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Police investigations and Employment Tribunal Proceedings

31st August 2010
Sometimes an employer may dismiss an employee for conduct that may amount to a criminal offence, or the details of a case may concern allegations of criminal behaviour by an employee. In such situations enquiries may be made by the Police into the same issues that have prompted the employer to take disciplinary action against the employee. 

This situation can lead to practical problems over how and when the employer can take disciplinary action. A recent case in the Employment Appeals Tribunal shows that the same issue can cause complications in the conduct of the actual proceedings in the Employment Tribunal itself.

In the case of Gloucestershire Constabulary v Peters the Employment Appeals Tribunal has ruled that an Employment Tribunal should grant a stay- a delay- in the Tribunal case where the issues in the case overlap with a criminal investigation into the same issues. In this case the employee had been involved in a car accident in 2003, and had taken lengthy periods of sickness absence, and made claims for sick pay in 2003, 2005, 2007/08, and 2009/10. The employee claimed that injuries in her neck, shoulder, back and wrists, sustained in the accident constituted to a disability under the Disability Discrimination Act 1995. She claimed that her employer failed to make reasonable adjustments to accommodate her disability.

Suspicions had grown that her claims for sick pay were fraudulent, on the basis that she was not as ill as she claimed. Police investigations commenced in 2009 into allegations of fraud by the employee in claiming sick pay. The Employment Tribunal granted two short stays in the Tribunal case, however, an indefinite stay was refused. The Employment Tribunal held that the delay had already been sufficient, and that further delay would be prejudicial to the claimant. Her employer appealed against that decision. The Employment Appeal Tribunal ruled that there was significant overlap between the issues that were under investigation by the Police and the claim in the Tribunal, and that the Employment Tribunal had not properly taken that into account in deciding to allow the case to proceed. The Employment Appeal Tribunal ruled that it was proper for the Crown Prosecution not to be forced to submit all of its evidence prematurely- as being forced to do so could prejudice any further criminal investigation. The Appeal Tribunal also noted that the employer was unable to defend the claim fully until all the evidence was collected by the Crown Prosecution Service. As a consequence the Employment Appeals tribunal granted a further delay in the Tribunal case, but only for a set period. This was to allow the Police time to "get their tackle in order."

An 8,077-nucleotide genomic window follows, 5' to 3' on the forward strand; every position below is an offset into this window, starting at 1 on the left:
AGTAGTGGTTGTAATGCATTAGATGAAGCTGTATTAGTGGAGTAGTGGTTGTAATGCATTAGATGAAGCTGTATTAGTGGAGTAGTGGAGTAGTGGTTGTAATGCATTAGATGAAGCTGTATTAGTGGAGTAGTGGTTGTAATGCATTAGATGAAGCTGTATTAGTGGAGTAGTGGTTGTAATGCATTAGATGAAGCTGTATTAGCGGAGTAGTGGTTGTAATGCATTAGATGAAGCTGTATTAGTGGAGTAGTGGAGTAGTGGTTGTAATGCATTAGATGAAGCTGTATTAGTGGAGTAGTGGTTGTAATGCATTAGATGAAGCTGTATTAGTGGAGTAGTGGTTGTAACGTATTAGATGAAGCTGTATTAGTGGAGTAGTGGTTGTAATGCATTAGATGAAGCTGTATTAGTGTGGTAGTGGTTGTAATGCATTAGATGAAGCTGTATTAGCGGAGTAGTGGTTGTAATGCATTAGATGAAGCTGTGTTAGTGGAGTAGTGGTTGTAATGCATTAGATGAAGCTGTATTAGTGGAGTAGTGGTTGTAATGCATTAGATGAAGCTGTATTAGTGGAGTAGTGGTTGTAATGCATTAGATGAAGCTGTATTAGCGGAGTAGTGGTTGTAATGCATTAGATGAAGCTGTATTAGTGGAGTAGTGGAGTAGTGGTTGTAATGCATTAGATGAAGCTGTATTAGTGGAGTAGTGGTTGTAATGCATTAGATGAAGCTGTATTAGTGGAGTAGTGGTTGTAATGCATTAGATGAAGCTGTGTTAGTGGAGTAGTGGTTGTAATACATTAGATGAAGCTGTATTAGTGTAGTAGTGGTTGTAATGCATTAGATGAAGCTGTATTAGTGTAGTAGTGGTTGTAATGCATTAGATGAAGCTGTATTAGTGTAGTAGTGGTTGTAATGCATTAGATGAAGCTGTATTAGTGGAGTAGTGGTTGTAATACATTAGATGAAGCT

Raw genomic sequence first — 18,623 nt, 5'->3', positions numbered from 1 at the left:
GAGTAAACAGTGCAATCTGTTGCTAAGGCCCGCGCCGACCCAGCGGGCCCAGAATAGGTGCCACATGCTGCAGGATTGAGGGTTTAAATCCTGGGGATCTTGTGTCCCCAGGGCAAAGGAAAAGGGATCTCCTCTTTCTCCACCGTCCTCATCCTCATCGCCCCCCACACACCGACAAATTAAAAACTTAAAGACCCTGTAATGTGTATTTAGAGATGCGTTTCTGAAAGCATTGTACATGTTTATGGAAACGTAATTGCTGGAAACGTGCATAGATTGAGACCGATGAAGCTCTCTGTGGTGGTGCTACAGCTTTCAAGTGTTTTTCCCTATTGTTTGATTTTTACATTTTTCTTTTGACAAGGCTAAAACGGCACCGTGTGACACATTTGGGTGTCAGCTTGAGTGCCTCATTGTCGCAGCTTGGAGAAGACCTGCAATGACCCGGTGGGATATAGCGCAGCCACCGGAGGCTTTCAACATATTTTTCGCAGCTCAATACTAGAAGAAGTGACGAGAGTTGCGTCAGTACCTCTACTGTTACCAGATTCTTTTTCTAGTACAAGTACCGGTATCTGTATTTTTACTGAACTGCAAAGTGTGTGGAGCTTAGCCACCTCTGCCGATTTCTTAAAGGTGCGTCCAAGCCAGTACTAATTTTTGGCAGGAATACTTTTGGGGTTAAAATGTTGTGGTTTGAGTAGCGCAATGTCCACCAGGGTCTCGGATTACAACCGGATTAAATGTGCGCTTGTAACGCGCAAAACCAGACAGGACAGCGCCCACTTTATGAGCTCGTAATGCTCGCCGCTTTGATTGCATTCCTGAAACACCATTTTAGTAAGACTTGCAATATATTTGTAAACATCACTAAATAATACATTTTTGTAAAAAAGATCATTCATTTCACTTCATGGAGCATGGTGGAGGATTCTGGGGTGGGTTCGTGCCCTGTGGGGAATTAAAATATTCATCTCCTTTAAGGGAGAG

This case indicates that it will usually be appropriate for cases to be postponed pending the conclusion of a Police investigation where the allegations against the employee include criminal conduct. It is however important for employers to note that they are expected to act promptly in carrying out a disciplinary action where criminal conduct is alleged. Employers are NOT obliged to delay the internal process for the completion of a Police investigation. They should act on the basis of the information they have available. There is in any event a lower burden of proof for an employer in deciding to dismiss an employee than on a prosecutor in a criminal court. The case does indicate that if there is an overlap of proceedings in the Employment Tribunal and the criminal courts, covering the same issues, then the Employment Tribunal case should be delayed in order to let the Police complete their investigation.

If you need any further help or advice in relation to matters covered in this article please do not hesitate to contact us.          
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